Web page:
At Vanderbilt, we have exciting research and educational opportunities in all the core domains of biomedical informatics. Explore the topics below to learn more about faculty and courses in these domains.

If you have questions about any of Vanderbilt's educational programs in biomedical informatics, contact Rischelle Jenkins, Program Manager, at or (615) 936-1068.

  • Interested in big biomedical data, health apps, or medical decision making? Watch this video to learn about biomedical informatics and how it can tie together all your interests.

    Kim Unertl, Director of Graduate Studies, also shared this helpful chart on the Grad School Application Process

    Follow Vanderbilt University Medical Center's Department of Biomedical Informatics on Twitter @vumcDBMI here and check out our department newsletter, DBMI Digest, here!

  • Both of these fields are interdisciplinary fields that study the effective uses of biomedical data, information, and knowledge for scientific inquiry, motivated by the goals of improving human health and advancing biomedical knowledge. 

    However, biomedical informatics researchers are primarily interested in human-scale data such as clinical data from electronic health records, bibliometric data from biomedical literature databases, social media data, and mobile app data. Research questions can involve understanding the causes of health and disease, the real-world effectiveness of therapies, or how to improve healthcare quality and medical decision-making. In addition, biomedical informatics researchers leverage the social and cognitive sciences to learn how to develop improved information technologies for patients and providers, how healthcare organizations function, and how people think and behave about health and illness.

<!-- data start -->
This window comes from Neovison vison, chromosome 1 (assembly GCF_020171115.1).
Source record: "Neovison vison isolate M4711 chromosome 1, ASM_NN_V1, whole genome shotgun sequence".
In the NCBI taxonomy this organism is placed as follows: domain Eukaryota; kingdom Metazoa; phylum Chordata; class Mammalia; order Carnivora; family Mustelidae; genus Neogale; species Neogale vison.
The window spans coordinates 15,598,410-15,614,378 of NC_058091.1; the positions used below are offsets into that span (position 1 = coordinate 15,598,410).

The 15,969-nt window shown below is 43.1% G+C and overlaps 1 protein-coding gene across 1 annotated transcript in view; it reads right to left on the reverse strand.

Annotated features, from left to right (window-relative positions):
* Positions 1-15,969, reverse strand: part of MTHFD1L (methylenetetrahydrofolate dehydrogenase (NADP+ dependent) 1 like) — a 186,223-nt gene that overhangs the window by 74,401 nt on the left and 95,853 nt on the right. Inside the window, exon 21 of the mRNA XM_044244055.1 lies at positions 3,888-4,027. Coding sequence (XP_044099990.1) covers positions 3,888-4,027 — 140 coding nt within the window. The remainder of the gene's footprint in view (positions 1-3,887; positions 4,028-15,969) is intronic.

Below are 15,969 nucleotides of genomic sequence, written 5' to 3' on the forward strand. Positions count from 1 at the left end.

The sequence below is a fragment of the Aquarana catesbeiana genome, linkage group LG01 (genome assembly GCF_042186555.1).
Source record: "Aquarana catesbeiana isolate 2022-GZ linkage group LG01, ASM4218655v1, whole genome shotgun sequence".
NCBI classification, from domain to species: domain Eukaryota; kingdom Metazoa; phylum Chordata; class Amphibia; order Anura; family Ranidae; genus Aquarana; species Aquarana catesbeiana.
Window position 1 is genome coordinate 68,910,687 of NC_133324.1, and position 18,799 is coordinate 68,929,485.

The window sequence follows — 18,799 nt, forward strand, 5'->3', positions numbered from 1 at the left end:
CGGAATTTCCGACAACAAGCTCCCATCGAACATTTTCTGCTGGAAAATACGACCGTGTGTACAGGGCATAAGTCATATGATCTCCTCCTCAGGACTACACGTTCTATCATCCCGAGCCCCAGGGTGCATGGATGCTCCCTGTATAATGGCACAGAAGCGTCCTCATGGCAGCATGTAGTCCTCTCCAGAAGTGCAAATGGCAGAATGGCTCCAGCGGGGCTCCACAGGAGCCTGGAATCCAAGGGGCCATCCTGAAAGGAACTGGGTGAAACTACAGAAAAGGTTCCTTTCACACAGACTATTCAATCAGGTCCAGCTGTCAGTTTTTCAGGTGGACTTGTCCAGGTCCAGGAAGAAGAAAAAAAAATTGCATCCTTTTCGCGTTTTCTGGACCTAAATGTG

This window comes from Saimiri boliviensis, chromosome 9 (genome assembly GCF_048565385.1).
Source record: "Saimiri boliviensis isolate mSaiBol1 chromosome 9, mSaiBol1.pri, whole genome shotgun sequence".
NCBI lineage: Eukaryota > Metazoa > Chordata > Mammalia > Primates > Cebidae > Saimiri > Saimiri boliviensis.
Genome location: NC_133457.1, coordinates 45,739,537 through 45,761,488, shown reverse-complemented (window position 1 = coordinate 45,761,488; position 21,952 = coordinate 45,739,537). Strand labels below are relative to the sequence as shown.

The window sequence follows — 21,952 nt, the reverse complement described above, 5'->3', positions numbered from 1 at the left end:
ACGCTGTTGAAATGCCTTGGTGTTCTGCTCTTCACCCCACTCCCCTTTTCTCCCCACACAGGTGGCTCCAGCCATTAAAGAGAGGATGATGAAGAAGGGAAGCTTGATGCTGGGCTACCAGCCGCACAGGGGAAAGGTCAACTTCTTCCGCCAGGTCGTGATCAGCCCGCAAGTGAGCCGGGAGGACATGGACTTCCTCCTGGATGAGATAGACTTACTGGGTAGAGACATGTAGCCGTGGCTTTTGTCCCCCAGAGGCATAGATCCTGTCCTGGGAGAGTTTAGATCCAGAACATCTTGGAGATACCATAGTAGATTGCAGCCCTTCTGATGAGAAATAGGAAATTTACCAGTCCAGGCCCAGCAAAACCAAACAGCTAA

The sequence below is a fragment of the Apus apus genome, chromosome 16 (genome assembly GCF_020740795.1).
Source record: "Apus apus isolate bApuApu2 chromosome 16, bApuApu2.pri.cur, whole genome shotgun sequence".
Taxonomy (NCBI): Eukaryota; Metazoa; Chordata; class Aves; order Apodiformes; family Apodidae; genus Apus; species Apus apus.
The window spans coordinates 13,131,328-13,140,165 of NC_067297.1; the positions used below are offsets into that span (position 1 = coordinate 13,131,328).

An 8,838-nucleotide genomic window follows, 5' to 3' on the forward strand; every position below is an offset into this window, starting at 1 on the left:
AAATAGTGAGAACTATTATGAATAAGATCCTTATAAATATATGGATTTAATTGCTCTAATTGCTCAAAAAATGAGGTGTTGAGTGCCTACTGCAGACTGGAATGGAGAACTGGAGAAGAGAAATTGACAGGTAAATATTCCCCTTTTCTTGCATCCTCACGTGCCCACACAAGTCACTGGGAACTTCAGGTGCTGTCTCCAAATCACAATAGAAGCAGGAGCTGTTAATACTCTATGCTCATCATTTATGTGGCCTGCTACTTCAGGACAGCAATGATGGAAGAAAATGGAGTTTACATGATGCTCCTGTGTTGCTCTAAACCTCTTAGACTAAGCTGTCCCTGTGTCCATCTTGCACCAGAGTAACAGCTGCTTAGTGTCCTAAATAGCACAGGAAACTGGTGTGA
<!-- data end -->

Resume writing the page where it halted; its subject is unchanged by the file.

By contrast, bioinformatics researchers are primarily focused on molecular data such as genetic, genomic, and proteomic data. Bioinformatics researchers develop ways to collect, store, annotate, and analyze these enormous and rich sets of biological data at scale. Research questions of interest to bioinformatics generally involve the biological mechanisms and causal pathways involved in health, disease and therapies. In the field of translational bioinformatics, researchers bridge the gap between biomedical and bioinformatics by studying the genomic and cellular mechanisms that explain and predict clinical outcomes. 

    At Vanderbilt's Department of Biomedical Informatics, our students take coursework in both fields. BMIF Foundations of Biomedical Informatics is the introductory PhD-level course in biomedical informatics, and BMIF 6310 Foundations of Bioinformatics is the introductory PhD-level course in bioinformatics. 

  • Clinical research informatics, the development of informatics tools and methods to facilitate clinical research, is one of the core strengths of Vanderbilt's DBMI. Through the Office of Research Informatics, DBMI supports programs, products and service lines designed to support hypothesis generation and the efficient conduct of clinical and translational research. Trainees can get involved in program planning, systems design and content specialty areas (e.g., study design, data mining, machine learning, electronic health record integrations) necessary for broad support of the Vanderbilt research enterprise.